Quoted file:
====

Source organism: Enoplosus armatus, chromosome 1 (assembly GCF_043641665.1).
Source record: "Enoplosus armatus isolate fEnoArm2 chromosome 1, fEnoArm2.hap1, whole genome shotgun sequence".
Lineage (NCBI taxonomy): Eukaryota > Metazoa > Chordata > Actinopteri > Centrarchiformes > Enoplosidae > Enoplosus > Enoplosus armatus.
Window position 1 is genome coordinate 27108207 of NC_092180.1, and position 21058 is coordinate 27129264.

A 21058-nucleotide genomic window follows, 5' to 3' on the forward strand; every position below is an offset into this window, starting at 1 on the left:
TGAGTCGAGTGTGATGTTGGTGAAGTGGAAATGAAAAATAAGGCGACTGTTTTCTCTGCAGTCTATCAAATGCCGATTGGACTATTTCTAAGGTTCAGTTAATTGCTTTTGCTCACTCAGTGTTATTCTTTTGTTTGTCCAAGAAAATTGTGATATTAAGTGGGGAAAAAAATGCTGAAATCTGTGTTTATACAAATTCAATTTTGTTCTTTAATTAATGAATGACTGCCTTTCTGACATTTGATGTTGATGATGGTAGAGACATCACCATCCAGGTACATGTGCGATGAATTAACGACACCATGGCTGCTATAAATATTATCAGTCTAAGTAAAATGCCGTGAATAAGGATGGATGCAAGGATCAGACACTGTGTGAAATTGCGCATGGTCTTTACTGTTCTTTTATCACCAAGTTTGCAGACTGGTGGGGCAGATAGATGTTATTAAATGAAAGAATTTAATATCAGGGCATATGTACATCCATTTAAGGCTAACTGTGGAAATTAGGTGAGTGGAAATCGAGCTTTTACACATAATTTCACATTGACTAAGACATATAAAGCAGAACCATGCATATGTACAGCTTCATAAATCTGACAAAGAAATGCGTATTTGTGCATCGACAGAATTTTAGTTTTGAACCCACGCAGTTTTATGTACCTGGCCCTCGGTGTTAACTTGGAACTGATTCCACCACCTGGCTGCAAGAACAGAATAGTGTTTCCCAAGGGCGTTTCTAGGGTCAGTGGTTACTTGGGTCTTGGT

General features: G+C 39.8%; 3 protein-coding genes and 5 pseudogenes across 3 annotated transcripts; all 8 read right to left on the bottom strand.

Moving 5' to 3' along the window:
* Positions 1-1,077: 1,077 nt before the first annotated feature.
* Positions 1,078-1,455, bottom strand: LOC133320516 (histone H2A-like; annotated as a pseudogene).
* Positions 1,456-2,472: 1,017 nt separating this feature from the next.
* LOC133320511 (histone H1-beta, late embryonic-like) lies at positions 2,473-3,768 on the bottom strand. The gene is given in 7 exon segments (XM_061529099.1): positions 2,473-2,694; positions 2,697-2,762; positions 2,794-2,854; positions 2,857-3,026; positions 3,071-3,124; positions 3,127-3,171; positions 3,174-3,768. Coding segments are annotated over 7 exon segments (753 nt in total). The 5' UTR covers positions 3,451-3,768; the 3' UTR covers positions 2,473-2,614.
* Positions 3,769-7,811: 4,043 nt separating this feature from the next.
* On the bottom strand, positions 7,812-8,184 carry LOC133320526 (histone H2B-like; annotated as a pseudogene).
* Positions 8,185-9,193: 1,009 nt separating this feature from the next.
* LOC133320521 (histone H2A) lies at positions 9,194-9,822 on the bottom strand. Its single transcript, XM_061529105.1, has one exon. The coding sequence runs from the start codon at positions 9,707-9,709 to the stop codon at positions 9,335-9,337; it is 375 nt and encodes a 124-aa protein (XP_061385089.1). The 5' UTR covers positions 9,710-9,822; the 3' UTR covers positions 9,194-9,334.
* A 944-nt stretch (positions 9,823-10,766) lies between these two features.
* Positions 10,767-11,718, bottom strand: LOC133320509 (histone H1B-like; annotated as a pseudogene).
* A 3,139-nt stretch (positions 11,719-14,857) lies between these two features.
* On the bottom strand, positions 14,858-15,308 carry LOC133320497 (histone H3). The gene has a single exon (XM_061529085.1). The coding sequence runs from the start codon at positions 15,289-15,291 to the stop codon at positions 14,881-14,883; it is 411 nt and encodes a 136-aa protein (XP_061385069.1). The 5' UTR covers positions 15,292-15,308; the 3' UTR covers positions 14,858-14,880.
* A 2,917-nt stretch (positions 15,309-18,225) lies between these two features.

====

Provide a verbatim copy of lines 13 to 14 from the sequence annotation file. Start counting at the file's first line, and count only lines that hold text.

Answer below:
* Positions 3,769-7,811: 4,043 nt separating this feature from the next.
* On the bottom strand, positions 7,812-8,184 carry LOC133320526 (histone H2B-like; annotated as a pseudogene).